7. Methodology for DSC calibration in high heating rates

    Directory of Open Access Journals (Sweden)

    Carlos Isidoro Braga


    Full Text Available Despite the large use of differential scanning calorimetry (DSC technique in advanced polymer materials characterization, the new methodology called DSC in high heating rates was developed. The heating rate during conventional DSC experiments varying from 10 to 20ºC.min-¹, sample mass from 10 to 15mg and standard aluminum sample pan weighting, approximately, 27mg. In order to contribute to a better comprehension of DSC behavior in different heating rates, this work correlates as high heating rate influences to the thermal events in DSC experiments. Samples of metallic standard (In, Pb, Sn and Zn with masses varying from 0.570mg to 20.9mg were analyzed in multiples sample heating rate from 4 to 324°C. min-¹. In order to make properly all those experiments, a precise and careful temperature and enthalpy calibrations were performed and deeply discussed. Thus, this work shows a DSC methodology able to generate good and reliable results on experiments under any researcher choice heating rates to characterize the advanced materials used, for example, for aerospace industry. Also it helps the DSC users to find in their available instruments, already installed, a better and more accurate DSC test results, improving in just one shot the analysis sensitivity and resolution. Polypropylene melting and enthalpy thermal events are also studied using both the conventional DSC method and high heating rate method.

  8. The increased swelling and instantaneous deformation of osteoarthritic cartilage is highly correlated with collagen degradation. (United States)

    Bank, R A; Soudry, M; Maroudas, A; Mizrahi, J; TeKoppele, J M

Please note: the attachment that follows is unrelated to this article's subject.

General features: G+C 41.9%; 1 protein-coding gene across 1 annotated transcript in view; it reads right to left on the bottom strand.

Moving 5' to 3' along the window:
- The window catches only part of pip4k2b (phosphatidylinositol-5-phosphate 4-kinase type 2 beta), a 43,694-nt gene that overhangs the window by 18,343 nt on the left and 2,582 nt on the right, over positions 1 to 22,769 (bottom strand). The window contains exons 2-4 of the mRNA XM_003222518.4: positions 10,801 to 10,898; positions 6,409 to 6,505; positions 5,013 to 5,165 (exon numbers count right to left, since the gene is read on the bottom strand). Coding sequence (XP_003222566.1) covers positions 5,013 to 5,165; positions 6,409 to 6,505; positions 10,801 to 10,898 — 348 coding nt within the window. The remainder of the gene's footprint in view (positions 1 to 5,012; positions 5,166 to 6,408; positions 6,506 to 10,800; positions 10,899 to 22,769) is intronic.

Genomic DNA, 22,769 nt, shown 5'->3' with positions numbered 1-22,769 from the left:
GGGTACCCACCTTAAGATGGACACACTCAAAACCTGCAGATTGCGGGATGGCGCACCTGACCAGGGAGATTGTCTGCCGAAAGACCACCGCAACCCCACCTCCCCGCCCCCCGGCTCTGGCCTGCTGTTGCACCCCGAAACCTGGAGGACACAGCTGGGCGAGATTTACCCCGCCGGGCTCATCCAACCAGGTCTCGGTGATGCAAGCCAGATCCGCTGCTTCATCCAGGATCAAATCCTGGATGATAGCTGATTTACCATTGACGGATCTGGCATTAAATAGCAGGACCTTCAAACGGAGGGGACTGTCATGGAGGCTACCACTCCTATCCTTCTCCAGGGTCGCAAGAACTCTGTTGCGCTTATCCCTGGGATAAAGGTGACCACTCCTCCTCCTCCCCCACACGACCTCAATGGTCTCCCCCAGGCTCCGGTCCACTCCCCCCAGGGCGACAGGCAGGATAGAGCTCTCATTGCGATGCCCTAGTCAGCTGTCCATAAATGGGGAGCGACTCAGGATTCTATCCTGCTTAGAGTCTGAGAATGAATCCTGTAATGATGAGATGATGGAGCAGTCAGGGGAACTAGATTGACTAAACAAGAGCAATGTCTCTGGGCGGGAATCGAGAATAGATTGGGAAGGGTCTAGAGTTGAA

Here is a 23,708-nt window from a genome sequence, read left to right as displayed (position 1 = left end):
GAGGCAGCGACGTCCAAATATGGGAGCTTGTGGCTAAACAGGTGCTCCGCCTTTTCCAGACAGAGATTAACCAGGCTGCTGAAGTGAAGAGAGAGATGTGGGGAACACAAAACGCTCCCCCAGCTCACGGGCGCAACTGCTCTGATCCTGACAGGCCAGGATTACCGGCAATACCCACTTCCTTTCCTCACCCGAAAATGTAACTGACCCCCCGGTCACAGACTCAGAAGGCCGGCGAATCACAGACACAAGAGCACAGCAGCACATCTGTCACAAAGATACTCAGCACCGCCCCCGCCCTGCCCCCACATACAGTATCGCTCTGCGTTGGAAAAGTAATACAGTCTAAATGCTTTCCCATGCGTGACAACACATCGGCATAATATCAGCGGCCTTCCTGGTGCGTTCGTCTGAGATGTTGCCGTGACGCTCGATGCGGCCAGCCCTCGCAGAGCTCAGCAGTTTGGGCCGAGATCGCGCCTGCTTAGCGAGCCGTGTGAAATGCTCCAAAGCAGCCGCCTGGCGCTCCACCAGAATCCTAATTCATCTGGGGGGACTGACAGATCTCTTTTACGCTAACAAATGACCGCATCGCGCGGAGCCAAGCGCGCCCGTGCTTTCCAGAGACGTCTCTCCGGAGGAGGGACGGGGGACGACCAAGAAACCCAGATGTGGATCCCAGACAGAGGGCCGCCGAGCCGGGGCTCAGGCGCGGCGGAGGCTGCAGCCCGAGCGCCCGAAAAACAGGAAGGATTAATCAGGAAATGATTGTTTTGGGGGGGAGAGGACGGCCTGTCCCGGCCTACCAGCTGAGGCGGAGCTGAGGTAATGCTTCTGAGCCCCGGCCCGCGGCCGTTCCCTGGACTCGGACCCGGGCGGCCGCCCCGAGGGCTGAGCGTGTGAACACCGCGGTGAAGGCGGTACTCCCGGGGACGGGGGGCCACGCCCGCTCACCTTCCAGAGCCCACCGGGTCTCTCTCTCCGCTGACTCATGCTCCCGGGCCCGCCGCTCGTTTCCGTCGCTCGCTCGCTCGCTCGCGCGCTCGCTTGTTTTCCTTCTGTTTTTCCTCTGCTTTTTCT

To provide evidence for the hypothesis that the loss of tensile strength of osteoarthritic (OA) cartilage (resulting in swelling-the hallmark of OA) is due to an impaired collagen network and not to loss or degradation of proteoglycans. The amount of degraded collagen molecules, the fixed charge density (FCD) on a dry-weight basis, the degree of swelling in saline, and the instantaneous deformation (ID; a test reflecting the tensile stiffness of the collagen network) were measured in full-depth OA femoral condyle samples. In addition, levels of the crosslink hydroxylysylpyridinoline (HP), the amount of degraded collagen molecules, and the degree of swelling were determined in the 3 zones (surface, middle, and deep) of OA cartilage. We also compared the ID of normal and OA cartilage. In full-depth OA cartilage, a close relationship was found between swelling and ID. Swelling and ID correlated strongly with the amount of degraded collagen molecules, and were not related to FCD. OA cartilage showed the same zonal pattern in HP levels as normal cartilage (i.e., an increase with depth). No relationship was found between collagen crosslinking and swelling of the surface, middle, and deep zones. In all 3 zones, swelling was proportional to the amount of degraded collagen molecules. Compared with that of normal cartilage, the change in ID of OA cartilage was most pronounced at the surface in a direction parallel to the direction of the collagen fibrils. The decreased stiffness of the OA collagen network (as measured by swelling and ID) is strongly related to the amount of degraded collagen molecules. The anisotropy in ID parallel and perpendicular to the direction of the fibrils revealed that the impairment of strength resides mainly in, and not between, the fibrils. Proteoglycans play only a minor role in the degeneration of the tensile stiffness of OA cartilage.